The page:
The effects and treatments for electrocution brain injuries
The one part of the body that is most sensitive to electrocution is the brain. This organ is the central nervous system, where the electric signal from all other parts of the body is processed. The pathways in the brain transmit these low current electric signal (impulses) and they can suffer extensive damage when other currents get involved. The brain is very sensitive to other currents and can suffer damage from currents under 1,000V (low voltage) or from currents over 1,000 V (high voltage). This damage can be to the central nervous system, the peripheral nerves or to the motor neurons directly. Many people who get electrocuted and suffer brain injuries also suffer spinal cord lesions. In some cases, people have even died after suffering an electrocution brain injury, because cerebral lesions can cause anoxia and cardiac arrest. If you have been affected by electrocution, you need to get in touch with a Maryland electrocution lawyer right away.
Researchers have done many studies to determine the human body’s resistance to the electric current. As a result, it was discovered that the resistance in the neuronal tissue is much lower when compared with the other parts of the body. Each person responds differently to electric shocks, and the injuries they suffer are different, but if you’ve been electrocuted, you should get yourself checked up to see if there is any internal damage you are not aware of.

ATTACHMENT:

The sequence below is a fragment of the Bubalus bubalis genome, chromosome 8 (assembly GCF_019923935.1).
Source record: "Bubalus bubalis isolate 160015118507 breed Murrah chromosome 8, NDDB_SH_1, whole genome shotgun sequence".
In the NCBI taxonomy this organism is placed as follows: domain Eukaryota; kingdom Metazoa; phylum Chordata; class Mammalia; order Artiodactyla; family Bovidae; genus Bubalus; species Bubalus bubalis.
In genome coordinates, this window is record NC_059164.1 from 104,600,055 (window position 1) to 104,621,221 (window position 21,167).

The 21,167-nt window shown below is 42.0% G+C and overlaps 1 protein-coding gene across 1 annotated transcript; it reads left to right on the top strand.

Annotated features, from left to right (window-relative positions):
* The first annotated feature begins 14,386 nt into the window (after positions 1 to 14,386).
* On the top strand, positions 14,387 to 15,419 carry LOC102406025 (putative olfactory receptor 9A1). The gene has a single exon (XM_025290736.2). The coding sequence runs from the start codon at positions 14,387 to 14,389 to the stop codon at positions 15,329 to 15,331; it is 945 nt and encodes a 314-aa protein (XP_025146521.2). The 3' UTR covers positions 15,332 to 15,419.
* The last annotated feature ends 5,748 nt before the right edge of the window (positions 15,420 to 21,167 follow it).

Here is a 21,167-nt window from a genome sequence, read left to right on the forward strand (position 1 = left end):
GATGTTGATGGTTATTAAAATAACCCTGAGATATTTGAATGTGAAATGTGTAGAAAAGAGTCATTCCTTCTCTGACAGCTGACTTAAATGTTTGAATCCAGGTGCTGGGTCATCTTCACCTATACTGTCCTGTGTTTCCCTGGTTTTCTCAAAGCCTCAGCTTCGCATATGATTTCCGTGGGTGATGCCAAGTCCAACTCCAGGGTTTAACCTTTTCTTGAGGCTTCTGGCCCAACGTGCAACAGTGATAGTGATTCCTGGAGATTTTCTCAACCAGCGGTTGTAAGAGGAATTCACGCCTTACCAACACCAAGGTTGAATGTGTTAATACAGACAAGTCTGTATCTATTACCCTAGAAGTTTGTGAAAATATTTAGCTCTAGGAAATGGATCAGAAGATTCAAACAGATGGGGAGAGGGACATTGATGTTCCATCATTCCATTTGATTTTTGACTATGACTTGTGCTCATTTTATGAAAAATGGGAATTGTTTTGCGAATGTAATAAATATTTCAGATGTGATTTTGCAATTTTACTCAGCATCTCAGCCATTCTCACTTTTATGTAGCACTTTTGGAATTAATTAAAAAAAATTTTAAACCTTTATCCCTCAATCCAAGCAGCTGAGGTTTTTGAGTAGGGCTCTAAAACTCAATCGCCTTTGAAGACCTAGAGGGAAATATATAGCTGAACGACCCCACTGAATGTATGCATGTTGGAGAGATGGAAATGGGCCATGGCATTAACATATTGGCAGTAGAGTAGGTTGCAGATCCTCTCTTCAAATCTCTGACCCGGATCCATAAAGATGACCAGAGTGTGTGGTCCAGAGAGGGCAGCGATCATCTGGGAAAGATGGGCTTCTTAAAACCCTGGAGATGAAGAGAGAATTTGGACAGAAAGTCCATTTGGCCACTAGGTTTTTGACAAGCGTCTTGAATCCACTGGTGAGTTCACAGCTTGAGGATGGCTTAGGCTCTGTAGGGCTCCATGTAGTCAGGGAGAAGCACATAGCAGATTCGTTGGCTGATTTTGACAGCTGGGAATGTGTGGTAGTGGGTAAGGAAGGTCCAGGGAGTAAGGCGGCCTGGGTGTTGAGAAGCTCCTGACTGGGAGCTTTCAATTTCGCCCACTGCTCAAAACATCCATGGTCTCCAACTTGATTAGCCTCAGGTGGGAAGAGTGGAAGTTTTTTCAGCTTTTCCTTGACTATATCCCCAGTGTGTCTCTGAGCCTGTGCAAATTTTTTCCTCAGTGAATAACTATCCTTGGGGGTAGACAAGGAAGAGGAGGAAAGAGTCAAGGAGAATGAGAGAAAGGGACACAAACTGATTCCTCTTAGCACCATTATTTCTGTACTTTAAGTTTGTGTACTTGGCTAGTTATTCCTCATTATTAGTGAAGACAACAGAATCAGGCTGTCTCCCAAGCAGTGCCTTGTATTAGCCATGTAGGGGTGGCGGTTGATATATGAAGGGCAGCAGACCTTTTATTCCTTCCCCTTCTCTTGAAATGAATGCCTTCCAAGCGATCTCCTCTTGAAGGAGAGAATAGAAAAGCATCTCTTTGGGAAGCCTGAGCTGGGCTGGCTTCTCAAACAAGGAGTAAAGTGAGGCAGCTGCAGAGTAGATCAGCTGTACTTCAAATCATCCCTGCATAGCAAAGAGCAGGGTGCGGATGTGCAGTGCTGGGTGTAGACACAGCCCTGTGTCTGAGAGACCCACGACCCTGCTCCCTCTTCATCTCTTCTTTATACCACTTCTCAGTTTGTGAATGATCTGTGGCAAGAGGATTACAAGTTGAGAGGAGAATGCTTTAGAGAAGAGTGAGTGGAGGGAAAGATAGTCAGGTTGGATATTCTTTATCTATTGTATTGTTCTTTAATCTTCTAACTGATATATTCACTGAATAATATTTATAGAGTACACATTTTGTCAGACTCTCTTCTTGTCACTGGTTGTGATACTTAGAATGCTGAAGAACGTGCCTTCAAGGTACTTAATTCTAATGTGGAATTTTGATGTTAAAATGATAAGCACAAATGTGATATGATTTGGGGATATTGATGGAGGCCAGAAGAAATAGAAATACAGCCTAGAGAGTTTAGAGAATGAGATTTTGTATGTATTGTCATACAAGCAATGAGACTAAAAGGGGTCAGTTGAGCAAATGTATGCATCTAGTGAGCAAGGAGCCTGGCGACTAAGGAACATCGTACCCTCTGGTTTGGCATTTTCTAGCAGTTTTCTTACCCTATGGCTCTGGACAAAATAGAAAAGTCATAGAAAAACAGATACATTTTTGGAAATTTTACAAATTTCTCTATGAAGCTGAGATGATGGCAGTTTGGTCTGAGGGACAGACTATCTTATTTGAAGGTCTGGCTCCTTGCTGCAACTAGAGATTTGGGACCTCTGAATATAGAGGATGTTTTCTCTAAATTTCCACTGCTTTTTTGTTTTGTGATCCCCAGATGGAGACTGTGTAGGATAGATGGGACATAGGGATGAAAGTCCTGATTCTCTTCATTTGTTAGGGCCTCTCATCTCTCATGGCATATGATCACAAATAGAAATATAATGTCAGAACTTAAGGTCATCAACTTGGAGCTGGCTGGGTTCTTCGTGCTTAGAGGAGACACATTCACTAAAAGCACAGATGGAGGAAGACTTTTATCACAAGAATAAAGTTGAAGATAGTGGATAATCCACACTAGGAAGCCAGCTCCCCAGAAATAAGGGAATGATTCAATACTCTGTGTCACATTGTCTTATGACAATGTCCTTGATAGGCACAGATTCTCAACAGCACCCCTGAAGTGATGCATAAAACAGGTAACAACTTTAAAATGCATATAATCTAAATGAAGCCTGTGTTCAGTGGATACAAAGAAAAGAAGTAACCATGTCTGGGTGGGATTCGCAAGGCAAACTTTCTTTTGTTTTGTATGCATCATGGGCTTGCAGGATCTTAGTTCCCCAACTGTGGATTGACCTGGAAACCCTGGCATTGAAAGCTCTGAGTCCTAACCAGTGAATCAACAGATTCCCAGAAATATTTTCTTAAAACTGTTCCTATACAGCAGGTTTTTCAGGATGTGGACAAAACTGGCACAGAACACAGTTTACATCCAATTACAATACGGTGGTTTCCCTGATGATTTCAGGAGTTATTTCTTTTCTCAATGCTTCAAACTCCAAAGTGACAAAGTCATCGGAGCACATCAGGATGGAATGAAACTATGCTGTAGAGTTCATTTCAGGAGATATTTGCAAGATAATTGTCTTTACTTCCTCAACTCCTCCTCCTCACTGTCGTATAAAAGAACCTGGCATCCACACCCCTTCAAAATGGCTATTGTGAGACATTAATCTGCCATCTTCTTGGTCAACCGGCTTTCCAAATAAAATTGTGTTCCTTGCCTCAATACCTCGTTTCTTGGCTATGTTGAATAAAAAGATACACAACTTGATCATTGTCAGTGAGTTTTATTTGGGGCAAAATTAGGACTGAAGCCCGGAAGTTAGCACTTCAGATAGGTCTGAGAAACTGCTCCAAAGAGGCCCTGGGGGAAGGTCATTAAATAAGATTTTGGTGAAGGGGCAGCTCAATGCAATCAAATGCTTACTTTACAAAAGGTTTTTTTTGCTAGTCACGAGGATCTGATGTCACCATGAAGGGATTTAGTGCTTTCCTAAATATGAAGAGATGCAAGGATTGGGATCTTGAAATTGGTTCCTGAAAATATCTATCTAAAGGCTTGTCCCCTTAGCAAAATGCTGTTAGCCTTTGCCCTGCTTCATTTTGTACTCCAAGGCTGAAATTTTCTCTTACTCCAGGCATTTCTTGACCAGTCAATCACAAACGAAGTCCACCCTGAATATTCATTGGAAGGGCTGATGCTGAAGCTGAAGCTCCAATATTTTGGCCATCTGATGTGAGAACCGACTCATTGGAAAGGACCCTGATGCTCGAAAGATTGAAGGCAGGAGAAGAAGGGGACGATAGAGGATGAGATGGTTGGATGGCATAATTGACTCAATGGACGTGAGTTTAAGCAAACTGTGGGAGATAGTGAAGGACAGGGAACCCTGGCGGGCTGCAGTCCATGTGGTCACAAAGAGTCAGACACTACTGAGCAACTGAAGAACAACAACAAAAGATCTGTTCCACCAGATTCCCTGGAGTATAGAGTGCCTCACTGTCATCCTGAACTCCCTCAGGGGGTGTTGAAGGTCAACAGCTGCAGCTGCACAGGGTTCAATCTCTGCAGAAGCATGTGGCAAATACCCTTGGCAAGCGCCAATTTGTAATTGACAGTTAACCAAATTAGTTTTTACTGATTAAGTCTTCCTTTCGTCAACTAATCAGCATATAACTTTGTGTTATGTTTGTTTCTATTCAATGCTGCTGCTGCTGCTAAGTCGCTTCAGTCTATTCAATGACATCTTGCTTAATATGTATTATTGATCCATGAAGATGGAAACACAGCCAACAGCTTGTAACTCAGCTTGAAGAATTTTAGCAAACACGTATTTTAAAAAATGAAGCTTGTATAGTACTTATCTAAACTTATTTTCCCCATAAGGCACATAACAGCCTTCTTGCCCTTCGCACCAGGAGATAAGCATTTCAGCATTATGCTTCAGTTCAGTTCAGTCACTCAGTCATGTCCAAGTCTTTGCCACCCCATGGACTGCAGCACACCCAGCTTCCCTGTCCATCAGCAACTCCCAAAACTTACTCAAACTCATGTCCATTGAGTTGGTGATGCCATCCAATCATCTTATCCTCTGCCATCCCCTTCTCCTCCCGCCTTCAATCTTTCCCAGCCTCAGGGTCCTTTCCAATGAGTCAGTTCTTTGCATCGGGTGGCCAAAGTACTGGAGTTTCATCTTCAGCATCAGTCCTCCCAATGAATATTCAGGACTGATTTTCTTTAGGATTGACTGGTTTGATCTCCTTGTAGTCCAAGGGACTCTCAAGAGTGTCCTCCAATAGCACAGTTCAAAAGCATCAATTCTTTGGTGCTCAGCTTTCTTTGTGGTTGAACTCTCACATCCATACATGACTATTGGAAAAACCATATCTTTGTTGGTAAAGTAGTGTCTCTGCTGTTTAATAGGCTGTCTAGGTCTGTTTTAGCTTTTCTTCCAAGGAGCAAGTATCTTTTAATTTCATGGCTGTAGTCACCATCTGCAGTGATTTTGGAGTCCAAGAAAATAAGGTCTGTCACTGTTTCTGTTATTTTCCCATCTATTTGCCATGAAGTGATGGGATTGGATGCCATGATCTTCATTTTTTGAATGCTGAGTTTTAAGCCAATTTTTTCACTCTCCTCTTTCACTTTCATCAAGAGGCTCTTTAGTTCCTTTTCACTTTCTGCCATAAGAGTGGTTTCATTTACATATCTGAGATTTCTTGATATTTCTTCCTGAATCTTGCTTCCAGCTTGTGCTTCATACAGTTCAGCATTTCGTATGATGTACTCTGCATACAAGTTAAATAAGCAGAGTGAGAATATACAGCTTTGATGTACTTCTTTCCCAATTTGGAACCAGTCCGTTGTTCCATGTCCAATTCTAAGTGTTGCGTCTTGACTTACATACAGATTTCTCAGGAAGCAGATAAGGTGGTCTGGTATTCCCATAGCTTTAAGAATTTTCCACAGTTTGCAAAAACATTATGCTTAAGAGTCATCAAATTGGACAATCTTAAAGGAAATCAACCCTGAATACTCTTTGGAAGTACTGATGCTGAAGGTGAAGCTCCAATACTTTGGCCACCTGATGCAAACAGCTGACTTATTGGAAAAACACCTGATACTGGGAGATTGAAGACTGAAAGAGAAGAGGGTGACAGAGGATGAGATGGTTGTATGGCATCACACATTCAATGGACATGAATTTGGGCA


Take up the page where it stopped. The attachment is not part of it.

Symptoms and treatments for electrocution
For the people who survive the electric accidents, the electrocution signs can come immediately after the shock and they could be only temporary. Unconsciousness and amnesia are the most common effects of brain injuries, as the central nervous system shuts down in the attempt of protecting itself. Many people also have reported suffering from paresthesia and paralysis of limbs.
Some people do not show symptoms immediately after the electrocution, but a few days or weeks later, when the progressive disorders start to develop. These symptoms resemble syndromes, including cerebellar disorders, myelopathy, Parkinsonism, muscular atrophy, and others. But if you get checked out immediately after your electric accident, you can find the damage and reduce it before it starts affecting your body.
Unfortunately, electrocution injuries to the brain are hard to treat. The treatment usually addresses the symptoms, one symptom at the time. There is no specific treatment for electrocution injuries, but cardiac disorders caused by brain injuries receive acute attention and may need long-term rehabilitation.
If you’ve suffered an electrocution brain injury, contact the best personal injury lawyer from Maryland. Your case will be reviewed for free and you will be able to see if you can file a claim to receive compensation for your injuries.